By Jesse Crall
In a recent episode of the Bad Faith podcast, host and former Bernie Sanders communications director Briahna Joy Gray engaged in a contentious discussion over the American far-right with journalist Talia Lavin. Lavin’s upcoming book, Culture Warlord, explores what she calls “the dark web of white supremacy.” Lavin argues that the figures making up this dark web are sick and that proponents of de-radicalization practices severely underestimate the difficulty in converting bastions of hatred. I don’t doubt it. But I have to wonder: Why in the hell are we so worked up about Neo-Nazis?
Okay, I know why: Because Americans spend far too much time worried over motives instead of power dynamics. According to the Anti-Defamation League, right-wing extremists killed 38 people in 2019, a number comparable to annual U.S. deaths resulting from lightning strikes. For comparison, approximately 2,000 Americans are killed by intimate partners in any given year and 130,000 Americans die as a direct result of poverty. Extremist right-wing violence doesn’t remotely compare to the far more common destruction that receives a fraction of the outrage.
Lavin and Gray argue over “coalition building,” with the former arguing that Gray wants to “hold hands with a Nazi and kiss them on the cheek” because…I’m actually at a loss. The entire debate is pointless because Nazis are insignificant. They have no constituency. Far-right groups alienate the vast majority of the American populace including self-described conservatives. The January 6th mob, another target of pointless left-wing hysteria, featured people who by & large strike me as distinct from Nazi and fascist groups. Still, 87% of Americans surveyed believe federal law enforcement should prosecute them for their actions. Does anyone seriously think an organized band of Nazis would produce more favorable responses?
Lavin supports punching Nazis with brass knuckles. What in the world does that accomplish? Where are Nazis so prevalent that only violence can restore order? I’m not naive enough to think handing out tulips to skinheads chanting about the white race will turn them into Dr. King but I’m at a loss as to why Nazis need serious confrontation at all. They make absolutely zero impact on any of our societal pillars. Businesses beyond some deluded fringes won’t embrace the far right because alienating politics tend to hurt profits. Nike can use foreign slave labor to manufacture their kicks but they’re not replacing Kaepernick ads with ones featuring a Daily Stormer columnist. If Nazis mounted organized political campaigns, they could at best weasel their way into a handful of, what, City Council seats scattered across the country? And all that would do is provide a low-impact freak show Democrats can exploit for easy opposition fundraising.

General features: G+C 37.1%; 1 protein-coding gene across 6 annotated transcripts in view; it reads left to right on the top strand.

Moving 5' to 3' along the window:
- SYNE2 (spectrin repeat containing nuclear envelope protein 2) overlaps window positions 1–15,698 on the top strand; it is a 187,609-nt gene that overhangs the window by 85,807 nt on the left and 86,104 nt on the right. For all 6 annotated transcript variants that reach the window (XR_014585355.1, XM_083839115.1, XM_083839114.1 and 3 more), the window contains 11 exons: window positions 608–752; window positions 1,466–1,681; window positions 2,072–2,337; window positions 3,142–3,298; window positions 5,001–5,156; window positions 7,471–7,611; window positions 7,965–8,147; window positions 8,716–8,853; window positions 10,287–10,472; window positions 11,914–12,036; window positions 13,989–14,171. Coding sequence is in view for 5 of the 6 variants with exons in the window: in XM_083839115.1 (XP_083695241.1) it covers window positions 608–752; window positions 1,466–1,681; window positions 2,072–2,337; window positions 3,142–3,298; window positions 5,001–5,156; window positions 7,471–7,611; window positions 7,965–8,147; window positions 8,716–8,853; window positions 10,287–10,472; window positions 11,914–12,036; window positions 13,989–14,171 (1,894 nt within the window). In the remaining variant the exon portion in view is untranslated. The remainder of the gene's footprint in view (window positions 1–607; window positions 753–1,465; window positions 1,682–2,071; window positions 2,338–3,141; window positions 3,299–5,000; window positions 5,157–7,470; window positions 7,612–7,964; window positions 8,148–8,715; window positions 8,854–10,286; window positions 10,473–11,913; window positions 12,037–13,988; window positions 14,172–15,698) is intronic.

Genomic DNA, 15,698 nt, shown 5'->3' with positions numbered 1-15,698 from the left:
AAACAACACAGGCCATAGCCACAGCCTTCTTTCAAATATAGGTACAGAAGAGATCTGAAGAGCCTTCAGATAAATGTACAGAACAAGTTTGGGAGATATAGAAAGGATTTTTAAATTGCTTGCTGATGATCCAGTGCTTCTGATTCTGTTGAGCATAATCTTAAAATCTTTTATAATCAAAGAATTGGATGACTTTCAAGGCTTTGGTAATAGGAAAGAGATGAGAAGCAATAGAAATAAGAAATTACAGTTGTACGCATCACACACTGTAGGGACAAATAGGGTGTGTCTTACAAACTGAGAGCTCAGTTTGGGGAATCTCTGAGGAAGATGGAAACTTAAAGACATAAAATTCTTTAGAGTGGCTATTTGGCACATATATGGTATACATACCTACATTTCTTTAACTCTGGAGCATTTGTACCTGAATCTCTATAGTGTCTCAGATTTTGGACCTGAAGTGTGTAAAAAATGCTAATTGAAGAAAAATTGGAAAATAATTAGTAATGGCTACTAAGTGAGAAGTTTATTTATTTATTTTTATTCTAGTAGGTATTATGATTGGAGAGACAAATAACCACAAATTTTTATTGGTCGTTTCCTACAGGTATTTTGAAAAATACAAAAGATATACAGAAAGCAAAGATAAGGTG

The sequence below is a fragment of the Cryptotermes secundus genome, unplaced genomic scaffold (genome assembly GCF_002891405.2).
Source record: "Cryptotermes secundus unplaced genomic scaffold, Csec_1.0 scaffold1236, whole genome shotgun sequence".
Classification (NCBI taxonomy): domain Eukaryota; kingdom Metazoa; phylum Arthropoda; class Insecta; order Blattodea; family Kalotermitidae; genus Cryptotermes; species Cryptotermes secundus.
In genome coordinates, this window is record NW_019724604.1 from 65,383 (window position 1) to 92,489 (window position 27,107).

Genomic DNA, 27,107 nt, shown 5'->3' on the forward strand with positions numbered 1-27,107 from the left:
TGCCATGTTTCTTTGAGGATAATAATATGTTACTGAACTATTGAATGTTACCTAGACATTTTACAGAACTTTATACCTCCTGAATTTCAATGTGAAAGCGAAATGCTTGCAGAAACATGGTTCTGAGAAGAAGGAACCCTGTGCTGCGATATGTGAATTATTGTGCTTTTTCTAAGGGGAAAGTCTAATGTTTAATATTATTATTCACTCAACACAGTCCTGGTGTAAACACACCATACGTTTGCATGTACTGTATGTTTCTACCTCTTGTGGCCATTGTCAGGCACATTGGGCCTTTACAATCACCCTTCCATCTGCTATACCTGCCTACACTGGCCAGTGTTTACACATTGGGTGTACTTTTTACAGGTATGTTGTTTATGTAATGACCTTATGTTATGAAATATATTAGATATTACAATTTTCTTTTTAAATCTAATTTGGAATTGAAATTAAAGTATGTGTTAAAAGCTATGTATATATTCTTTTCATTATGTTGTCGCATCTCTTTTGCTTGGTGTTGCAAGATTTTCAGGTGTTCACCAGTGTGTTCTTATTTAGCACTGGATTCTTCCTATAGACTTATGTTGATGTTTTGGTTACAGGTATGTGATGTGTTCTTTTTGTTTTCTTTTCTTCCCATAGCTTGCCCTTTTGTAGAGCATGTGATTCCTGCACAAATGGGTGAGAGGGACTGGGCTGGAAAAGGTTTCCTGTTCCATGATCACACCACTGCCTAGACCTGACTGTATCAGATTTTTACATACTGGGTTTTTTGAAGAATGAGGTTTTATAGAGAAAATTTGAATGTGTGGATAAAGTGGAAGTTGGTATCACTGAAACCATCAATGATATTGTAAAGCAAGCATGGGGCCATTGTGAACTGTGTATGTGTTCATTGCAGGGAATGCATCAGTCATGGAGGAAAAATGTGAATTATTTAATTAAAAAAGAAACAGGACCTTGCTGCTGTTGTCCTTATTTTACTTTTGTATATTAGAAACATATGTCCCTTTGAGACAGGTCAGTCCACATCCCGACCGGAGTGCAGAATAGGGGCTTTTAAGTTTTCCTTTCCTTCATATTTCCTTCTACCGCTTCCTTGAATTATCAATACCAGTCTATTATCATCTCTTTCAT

One might argue that Donald Trump ushered Nazism into the White House, what with Steve Bannon and Stephen Miller and all the rest of it. I disagree. First off, Miller is Jewish. As is Jared Kushner, who pursued a series of policies highly favorable to the State of Israel. And while child separation at the border was a deliberately heinous policy, it was also unpopular enough with the American people that Trump had to end it. One of its architects, Miles Taylor, managed to whitewash his role in its implementation to benefit from a CNN contract, a book deal with Hatchett & sinecures at Google and Auburn University, all institutions weighted toward liberals. Few cared. And now with Biden at the helm, undocumented immigrants can once again enjoy a kindler, gentler form of detention in under-funded, over-crowded facilities. Hooray for Neoliberalism.